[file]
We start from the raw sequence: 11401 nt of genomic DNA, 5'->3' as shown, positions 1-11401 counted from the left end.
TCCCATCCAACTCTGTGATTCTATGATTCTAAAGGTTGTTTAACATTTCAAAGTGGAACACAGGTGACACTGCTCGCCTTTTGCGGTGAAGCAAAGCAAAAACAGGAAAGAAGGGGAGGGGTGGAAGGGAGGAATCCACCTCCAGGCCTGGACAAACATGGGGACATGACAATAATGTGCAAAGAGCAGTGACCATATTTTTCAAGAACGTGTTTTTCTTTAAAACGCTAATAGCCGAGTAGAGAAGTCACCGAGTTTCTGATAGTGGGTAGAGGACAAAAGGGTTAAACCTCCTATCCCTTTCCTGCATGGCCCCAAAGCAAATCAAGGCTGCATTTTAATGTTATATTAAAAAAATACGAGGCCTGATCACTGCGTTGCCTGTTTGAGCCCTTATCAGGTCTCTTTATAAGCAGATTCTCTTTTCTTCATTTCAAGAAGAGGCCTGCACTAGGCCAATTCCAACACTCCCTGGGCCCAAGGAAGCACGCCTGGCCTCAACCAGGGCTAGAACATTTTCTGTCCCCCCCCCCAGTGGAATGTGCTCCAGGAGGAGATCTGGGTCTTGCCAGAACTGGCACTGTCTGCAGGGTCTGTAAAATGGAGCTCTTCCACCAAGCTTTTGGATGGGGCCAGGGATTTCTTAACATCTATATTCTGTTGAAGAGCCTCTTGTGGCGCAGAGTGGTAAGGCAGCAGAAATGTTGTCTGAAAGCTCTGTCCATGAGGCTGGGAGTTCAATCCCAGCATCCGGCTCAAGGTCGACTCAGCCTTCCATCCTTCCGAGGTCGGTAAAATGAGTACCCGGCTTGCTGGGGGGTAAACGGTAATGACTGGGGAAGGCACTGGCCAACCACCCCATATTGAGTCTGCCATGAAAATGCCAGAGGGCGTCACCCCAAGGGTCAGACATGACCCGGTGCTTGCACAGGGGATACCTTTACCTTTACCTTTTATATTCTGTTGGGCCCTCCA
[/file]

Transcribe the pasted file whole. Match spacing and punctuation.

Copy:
We start from the raw sequence: 11401 nt of genomic DNA, 5'->3' as shown, positions 1-11401 counted from the left end.
TCCCATCCAACTCTGTGATTCTATGATTCTAAAGGTTGTTTAACATTTCAAAGTGGAACACAGGTGACACTGCTCGCCTTTTGCGGTGAAGCAAAGCAAAAACAGGAAAGAAGGGGAGGGGTGGAAGGGAGGAATCCACCTCCAGGCCTGGACAAACATGGGGACATGACAATAATGTGCAAAGAGCAGTGACCATATTTTTCAAGAACGTGTTTTTCTTTAAAACGCTAATAGCCGAGTAGAGAAGTCACCGAGTTTCTGATAGTGGGTAGAGGACAAAAGGGTTAAACCTCCTATCCCTTTCCTGCATGGCCCCAAAGCAAATCAAGGCTGCATTTTAATGTTATATTAAAAAAATACGAGGCCTGATCACTGCGTTGCCTGTTTGAGCCCTTATCAGGTCTCTTTATAAGCAGATTCTCTTTTCTTCATTTCAAGAAGAGGCCTGCACTAGGCCAATTCCAACACTCCCTGGGCCCAAGGAAGCACGCCTGGCCTCAACCAGGGCTAGAACATTTTCTGTCCCCCCCCCCAGTGGAATGTGCTCCAGGAGGAGATCTGGGTCTTGCCAGAACTGGCACTGTCTGCAGGGTCTGTAAAATGGAGCTCTTCCACCAAGCTTTTGGATGGGGCCAGGGATTTCTTAACATCTATATTCTGTTGAAGAGCCTCTTGTGGCGCAGAGTGGTAAGGCAGCAGAAATGTTGTCTGAAAGCTCTGTCCATGAGGCTGGGAGTTCAATCCCAGCATCCGGCTCAAGGTCGACTCAGCCTTCCATCCTTCCGAGGTCGGTAAAATGAGTACCCGGCTTGCTGGGGGGTAAACGGTAATGACTGGGGAAGGCACTGGCCAACCACCCCATATTGAGTCTGCCATGAAAATGCCAGAGGGCGTCACCCCAAGGGTCAGACATGACCCGGTGCTTGCACAGGGGATACCTTTACCTTTACCTTTTATATTCTGTTGGGCCCTCCA